|Thin Red Line - Grant Hill, Producer
|by Peter Galvin
Film producer Grant Hill was born in Australia where he graduated from film school, though he has spent most of his professional movie career in the US (and before that he had a swing through law school). He's been Head of production at Village Roadshow Pictures (USA) and has co-produced such monster productions as James Cameron's Titanic and The Ghost and The Darkness, and was an executive on Cutthroat Island. Peter Galvin spoke to this year's Oscar nominee about producing The Thin Red Line.
PG: At the risk of sounding inane - you've worked on two of the biggest - logistically speaking - projects in the past five years, Cameron's Titanic and The Thin Red Line...
GH: What's interesting is that both directors have reputations as eccentric, irascible, even slightly crazed personalities? They are both very different people. But, the surprising thing is that there are more similarities than there are differences. They are both enormously intelligent. They are both creatively driven. Their personalities are slightly different. The way of approaching things on a day to day basis is slightly different but their level of excellence is the same. Interestingly they got along very well together. And I think that's because filmmakers bond. At a certain level it's about commitment to making a picture and being able to convey that vision. The process of making a picture now and particularly with anything that has any scale, demands such a lot of energy. You can't operate with that energy because everything is against getting a movie going. And, as producer, you can help, advise, support but at the end of the day it is one person - the director. That strength of personality that it takes to stick to a vision and at the same time be prepared to take suggestions and changes.
PG: So what's Terrence like to work with?
GH: While Terry is very experienced he knows what his process is in making a movie. And it's important to him that everybody else involved understands that. He's very honourable with that because he doesn't want to trap people into making the picture his way. He likes a certain degree of improvisation and he likes the time to able fix something if it doesn't work. He likes to have the opportunity to seize the moment if he sees something he likes - say if something emerges than what has actually been written. That demands a structure on a production end that will be able to accommodate that. Because Terry is aware of his requirements he's able to, at the outset, elaborate and explain that to the team and the studio. Terry's method requires an enormous leap of faith on the part of the studio. It's not like a situation where the studio might say: "You have this many days, and we're going to ride you all the time." What we were saying to Fox was - this is what we need to make this film. As it turns out, it ended up a relatively cheap movie for them to make. The great thing about Fox in this case is that they absolutely bought into it.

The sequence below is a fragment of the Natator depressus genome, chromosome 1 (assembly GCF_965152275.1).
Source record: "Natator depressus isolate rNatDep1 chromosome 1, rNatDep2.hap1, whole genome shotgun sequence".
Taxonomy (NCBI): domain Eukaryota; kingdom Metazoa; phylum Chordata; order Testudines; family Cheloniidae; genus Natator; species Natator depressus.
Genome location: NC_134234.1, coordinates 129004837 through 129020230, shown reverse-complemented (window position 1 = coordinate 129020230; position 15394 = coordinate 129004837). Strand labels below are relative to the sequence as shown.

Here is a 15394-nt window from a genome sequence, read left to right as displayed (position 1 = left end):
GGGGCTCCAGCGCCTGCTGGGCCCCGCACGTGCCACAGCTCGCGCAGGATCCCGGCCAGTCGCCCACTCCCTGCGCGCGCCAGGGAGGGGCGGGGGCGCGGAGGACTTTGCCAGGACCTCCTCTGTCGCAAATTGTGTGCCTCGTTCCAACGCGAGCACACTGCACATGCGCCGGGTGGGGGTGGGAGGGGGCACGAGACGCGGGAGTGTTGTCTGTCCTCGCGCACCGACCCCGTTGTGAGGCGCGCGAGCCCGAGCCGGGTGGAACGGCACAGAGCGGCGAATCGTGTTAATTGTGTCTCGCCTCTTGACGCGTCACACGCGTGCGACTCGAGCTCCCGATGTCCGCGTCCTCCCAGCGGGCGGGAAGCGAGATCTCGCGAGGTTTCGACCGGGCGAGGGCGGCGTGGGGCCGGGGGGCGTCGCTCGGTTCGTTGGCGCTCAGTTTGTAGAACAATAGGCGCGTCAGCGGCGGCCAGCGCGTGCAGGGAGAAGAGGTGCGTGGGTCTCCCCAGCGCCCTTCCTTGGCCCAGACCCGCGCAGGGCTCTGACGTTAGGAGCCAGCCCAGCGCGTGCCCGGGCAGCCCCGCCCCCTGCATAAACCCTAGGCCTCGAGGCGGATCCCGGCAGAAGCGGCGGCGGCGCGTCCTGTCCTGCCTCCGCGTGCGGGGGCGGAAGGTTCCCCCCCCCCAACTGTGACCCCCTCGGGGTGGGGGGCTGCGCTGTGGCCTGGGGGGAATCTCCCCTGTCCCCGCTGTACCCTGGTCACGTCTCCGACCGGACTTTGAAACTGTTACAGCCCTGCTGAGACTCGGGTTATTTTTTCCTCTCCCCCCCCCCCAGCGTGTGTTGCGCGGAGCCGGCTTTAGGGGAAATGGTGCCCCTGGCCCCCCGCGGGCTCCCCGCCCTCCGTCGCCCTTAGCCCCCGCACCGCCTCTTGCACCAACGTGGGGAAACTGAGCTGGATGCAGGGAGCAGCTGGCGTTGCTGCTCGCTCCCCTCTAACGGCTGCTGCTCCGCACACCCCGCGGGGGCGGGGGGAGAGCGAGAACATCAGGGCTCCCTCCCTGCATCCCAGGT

PG: Yet he had a lot sweeteners - the smallish budget, the all star cast - and at the same time he had this cast improvising - something that I would have thought might have the Fox bosses going white at the knuckles?
GH: That's a very valid observation. But even therein lies in itself this huge potential risk for the studio. Yes, you have all these solid blocks like Penn, Travolta, et al and yet you are putting them in this unusual position. The film is being shot a long way away from LA; someone who hasn't made a film for a considerable amount of time is directing it. We wanted to have in the key roles relative up and comers...it really did get down to a meeting where we sat with the studio heads and said this is what we want to do - you either say yes or no. And they said yes and never veered from it in their support.
PG: Was there much misbehaving from the all star cast - no such stories seem to cross the border?
GH: No. You know one of the pleasurable things was that the whole thing had a very familial feel about it. The actors wanted to be there. You put them in a very comfortable place at Port Douglas, in apartments and resorts and develop a very pleasant environment. You had pranks but the real reason that things were so pleasant is that they were happy and had a good time. There's really not much more to say about it. And I think that the real high profile actors love the fact that they could go to a restaurant and sit and have a meal and not be bothered - with the occasional acknowledgment.
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originally posted: 05/08/99 08:27:16
last updated: 05/19/99 01:50:08